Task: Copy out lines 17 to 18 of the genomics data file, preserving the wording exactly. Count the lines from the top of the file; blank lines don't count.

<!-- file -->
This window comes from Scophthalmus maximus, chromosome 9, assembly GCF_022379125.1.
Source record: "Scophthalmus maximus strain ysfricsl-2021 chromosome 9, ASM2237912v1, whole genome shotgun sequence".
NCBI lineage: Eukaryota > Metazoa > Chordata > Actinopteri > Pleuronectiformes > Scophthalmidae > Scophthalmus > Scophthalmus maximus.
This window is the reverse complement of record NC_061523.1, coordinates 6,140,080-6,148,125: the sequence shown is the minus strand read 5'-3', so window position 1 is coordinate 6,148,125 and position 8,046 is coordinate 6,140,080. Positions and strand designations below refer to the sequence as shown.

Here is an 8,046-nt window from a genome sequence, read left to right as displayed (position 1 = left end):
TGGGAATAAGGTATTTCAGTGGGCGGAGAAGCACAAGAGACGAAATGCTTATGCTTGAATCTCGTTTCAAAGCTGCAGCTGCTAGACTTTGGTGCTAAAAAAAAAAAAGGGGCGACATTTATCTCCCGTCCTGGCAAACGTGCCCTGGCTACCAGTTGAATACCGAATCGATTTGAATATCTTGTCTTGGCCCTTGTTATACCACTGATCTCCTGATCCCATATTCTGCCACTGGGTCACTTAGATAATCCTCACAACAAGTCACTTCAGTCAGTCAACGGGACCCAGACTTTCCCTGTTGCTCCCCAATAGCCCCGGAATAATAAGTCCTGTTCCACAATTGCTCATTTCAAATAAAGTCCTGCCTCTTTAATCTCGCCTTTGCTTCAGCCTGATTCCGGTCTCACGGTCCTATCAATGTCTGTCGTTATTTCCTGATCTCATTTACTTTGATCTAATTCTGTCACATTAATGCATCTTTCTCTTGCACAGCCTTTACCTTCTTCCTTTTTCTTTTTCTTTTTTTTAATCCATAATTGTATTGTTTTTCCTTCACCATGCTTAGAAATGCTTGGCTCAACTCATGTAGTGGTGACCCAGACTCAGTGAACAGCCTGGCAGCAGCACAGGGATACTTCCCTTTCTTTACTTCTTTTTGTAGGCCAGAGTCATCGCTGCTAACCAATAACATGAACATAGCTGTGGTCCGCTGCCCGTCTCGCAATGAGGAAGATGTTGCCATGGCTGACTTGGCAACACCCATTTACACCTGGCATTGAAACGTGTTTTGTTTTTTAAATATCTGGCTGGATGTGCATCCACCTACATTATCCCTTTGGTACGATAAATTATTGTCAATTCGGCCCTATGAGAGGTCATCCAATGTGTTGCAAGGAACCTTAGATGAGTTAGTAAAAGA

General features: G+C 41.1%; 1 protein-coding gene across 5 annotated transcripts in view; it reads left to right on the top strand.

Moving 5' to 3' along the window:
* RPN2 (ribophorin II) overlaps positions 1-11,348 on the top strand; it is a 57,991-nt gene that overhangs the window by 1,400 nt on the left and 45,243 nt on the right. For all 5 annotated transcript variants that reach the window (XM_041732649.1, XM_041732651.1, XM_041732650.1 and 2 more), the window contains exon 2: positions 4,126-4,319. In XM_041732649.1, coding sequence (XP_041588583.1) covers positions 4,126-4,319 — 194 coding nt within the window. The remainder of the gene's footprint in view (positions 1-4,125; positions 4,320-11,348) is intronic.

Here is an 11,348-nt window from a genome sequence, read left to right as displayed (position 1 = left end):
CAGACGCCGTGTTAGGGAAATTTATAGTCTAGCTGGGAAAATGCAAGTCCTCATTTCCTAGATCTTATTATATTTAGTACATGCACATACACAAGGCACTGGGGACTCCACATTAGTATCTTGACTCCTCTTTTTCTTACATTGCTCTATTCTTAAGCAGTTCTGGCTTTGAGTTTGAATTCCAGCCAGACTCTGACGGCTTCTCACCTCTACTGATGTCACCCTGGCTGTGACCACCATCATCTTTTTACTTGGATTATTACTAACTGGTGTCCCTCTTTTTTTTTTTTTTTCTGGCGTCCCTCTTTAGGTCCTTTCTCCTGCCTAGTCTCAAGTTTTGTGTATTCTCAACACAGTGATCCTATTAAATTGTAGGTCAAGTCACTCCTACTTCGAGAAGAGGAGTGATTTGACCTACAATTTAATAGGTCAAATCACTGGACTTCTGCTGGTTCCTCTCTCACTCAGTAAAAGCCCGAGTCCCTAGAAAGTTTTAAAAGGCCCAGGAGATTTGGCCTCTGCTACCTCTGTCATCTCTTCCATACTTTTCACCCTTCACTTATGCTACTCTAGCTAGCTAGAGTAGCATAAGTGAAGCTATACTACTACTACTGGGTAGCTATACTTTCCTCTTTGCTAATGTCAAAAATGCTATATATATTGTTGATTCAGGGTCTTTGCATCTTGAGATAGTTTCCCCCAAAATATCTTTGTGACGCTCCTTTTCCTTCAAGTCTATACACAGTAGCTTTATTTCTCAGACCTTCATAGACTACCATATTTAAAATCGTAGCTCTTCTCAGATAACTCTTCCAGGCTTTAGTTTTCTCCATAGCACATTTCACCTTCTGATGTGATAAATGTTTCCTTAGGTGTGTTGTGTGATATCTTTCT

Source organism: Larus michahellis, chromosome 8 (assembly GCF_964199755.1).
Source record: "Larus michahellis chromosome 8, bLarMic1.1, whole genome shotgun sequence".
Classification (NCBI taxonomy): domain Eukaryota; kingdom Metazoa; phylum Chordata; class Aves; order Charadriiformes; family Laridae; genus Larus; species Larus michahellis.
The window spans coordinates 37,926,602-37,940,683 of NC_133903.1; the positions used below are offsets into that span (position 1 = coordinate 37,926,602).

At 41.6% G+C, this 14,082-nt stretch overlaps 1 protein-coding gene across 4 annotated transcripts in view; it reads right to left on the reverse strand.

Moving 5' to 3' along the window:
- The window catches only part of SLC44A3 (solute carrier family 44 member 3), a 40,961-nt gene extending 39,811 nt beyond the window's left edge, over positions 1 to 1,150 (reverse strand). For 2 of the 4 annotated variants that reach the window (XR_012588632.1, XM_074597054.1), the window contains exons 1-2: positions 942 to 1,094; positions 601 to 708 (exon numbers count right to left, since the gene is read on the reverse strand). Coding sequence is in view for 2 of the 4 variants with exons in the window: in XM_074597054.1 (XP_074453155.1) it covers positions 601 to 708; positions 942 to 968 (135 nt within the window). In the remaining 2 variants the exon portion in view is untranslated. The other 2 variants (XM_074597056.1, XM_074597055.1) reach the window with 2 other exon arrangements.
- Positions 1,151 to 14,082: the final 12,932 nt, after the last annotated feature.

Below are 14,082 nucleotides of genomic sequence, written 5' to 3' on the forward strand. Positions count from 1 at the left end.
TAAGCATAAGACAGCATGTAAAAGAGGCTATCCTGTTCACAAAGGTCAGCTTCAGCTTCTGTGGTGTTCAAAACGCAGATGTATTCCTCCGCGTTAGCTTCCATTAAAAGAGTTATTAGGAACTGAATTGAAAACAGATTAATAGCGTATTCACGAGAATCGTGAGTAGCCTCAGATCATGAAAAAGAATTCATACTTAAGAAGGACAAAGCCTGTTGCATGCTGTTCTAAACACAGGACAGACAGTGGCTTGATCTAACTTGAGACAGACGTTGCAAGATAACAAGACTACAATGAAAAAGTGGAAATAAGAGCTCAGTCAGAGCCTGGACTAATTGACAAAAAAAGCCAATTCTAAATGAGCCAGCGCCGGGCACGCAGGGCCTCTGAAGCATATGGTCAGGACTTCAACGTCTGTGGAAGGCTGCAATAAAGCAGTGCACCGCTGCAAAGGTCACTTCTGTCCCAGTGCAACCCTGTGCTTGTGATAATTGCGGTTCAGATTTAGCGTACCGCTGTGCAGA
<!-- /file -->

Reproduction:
Moving 5' to 3' along the window:
- The window catches only part of SLC44A3 (solute carrier family 44 member 3), a 40,961-nt gene extending 39,811 nt beyond the window's left edge, over positions 1 to 1,150 (reverse strand). For 2 of the 4 annotated variants that reach the window (XR_012588632.1, XM_074597054.1), the window contains exons 1-2: positions 942 to 1,094; positions 601 to 708 (exon numbers count right to left, since the gene is read on the reverse strand). Coding sequence is in view for 2 of the 4 variants with exons in the window: in XM_074597054.1 (XP_074453155.1) it covers positions 601 to 708; positions 942 to 968 (135 nt within the window). In the remaining 2 variants the exon portion in view is untranslated. The other 2 variants (XM_074597056.1, XM_074597055.1) reach the window with 2 other exon arrangements.